Top Democrats Strain to Keep Pace

By Anne E. Kornblut
Washington Post Staff Writer
Sunday, April 29, 2007

SAN DIEGO, April 28 -- Sen. Hillary Rodham Clinton (D-N.Y.) appeared here without her husband this weekend, but she did bring one of his trademarks: a hoarse speaking voice.

Clinton said she was fighting a cold. But at a news conference after her speech to the California Democratic Party Convention on Saturday, she acknowledged that the front-loaded 2008 primary schedule is putting a strain on her candidacy.

Having California, New York and other big states move up their primaries to Feb. 5 "puts an extraordinary burden on me and my campaign," Clinton said, a rare acknowledgment of stress from one who has sought to look as if she finds campaigning a breeze.

"You know, we have never had a primary process like this," she said in response to a question about the earlier-than-ever California contest. "We're all trying to figure out how to manage the resources, the time, the organizational challenges." She quickly added: "But I'm excited that California is moving up like it has decided to do."

With the first primary votes at least nine months away, the top-tier candidates in both parties have been traveling at a breakneck speed, cramming cross-country fundraising and campaign swings into their days off.

The past week was an especially grueling one for those Democratic candidates in the U.S. Senate. They voted Thursday on a war spending bill, then rushed to South Carolina for the first debate of the campaign that night. They then headed west for the California state convention, a major gathering of Democrats with a history of shaping the race (in 2003, it helped propel former Vermont governor Howard Dean).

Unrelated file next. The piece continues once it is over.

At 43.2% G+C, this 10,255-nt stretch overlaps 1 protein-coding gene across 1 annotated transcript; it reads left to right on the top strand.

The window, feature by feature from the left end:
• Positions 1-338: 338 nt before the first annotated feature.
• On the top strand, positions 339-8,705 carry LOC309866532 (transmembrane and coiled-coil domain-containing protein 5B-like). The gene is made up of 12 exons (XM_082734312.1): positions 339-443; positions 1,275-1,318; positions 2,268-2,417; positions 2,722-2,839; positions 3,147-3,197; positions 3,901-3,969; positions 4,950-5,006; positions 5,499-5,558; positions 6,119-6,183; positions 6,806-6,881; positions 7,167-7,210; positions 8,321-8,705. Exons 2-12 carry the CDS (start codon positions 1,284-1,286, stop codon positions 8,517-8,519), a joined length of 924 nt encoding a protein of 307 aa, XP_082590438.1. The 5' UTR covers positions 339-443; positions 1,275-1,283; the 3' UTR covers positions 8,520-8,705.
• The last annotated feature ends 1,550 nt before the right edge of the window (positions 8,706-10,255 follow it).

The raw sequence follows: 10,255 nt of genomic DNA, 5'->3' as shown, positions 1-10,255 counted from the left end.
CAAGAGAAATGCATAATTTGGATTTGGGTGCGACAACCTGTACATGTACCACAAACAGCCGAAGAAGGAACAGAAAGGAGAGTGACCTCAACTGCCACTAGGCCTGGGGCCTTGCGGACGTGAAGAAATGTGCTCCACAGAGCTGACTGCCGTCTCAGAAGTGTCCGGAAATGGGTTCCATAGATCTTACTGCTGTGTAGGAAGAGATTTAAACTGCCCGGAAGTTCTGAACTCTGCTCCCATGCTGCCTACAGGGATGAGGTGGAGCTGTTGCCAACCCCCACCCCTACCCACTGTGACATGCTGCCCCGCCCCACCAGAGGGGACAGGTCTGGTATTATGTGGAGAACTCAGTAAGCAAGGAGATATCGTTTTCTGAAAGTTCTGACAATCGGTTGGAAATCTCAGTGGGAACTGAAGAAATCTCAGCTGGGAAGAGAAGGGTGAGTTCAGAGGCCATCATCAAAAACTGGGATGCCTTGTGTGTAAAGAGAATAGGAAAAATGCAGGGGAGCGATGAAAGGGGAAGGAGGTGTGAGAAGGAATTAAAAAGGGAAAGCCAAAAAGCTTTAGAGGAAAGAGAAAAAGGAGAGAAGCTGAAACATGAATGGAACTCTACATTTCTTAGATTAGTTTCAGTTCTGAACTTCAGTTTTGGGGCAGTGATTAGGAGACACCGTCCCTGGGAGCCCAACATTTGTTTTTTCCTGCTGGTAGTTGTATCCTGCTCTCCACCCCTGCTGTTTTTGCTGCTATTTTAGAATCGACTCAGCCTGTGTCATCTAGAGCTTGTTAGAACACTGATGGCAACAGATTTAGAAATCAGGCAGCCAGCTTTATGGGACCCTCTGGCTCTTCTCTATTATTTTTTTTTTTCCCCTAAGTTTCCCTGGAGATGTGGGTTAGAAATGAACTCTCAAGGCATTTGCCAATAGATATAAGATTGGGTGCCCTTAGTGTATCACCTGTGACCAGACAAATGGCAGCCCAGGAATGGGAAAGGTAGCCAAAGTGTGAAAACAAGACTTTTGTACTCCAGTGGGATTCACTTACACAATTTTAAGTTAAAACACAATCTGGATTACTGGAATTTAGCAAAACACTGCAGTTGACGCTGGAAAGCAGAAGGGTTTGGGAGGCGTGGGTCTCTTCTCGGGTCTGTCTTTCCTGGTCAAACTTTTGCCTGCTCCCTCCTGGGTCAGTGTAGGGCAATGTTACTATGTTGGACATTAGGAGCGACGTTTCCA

Sen. Barack Obama (D-Ill.) flew from Columbia, S.C., to San Diego for his speech, making an energetic entrance down the center aisle of a convention center packed with screaming delegates. "Oh, I am fired up now," Obama said by way of opening.

But he has a long week ahead: He was to travel to Los Angeles late Saturday, attend a church service there Sunday, fly to Chicago that afternoon and then to Dallas on Monday before returning to Senate business Tuesday. Obama travels to New York, Baton Rouge and Detroit within the week. And he warned the Californians in the crowd that his speeches may not be so smooth in the days ahead.

"There will be times when I get tired. There will be times when I make a mistake," Obama said. "If you don't believe me, talk to my wife -- she'll tell you. But this campaign we're running is not about me: It's about you."

Clinton, after sparring with her rivals for 90 minutes on Thursday night, flew back to Washington before making the nearly six-hour trip to San Diego, where she arrived after midnight Saturday. Former senator John Edwards (D-N.C.) is planning to appear before the conventioneers Sunday morning.

Despite her scratchy voice, Clinton delivered a forceful address to California delegates, repeatedly referring to her future presidency as a done deal.

"All across this country, people are telling me they're ready for change," Clinton said. "Somebody said to me he wished he could just sort of rewind the 21st century, just eliminate the Bush-Cheney administration with all their misstatements and misjudgments." She added: "It is our country they are running, and we are tired of them believing that they can have a country of the few and by the few and for the few. Those days have got to end."

"Well, I am here to tell you that if you are ready to change, I am ready to lead, and I will need your help," she said.

Several weeks into the second fundraising quarter, Clinton also said that as president she would look into ways to enforce public financing of elections -- including, potentially, a constitutional amendment. Clinton was headed Saturday night to Silicon Valley, with stops in Reno and Los Angeles planned before her return trip to Washington.


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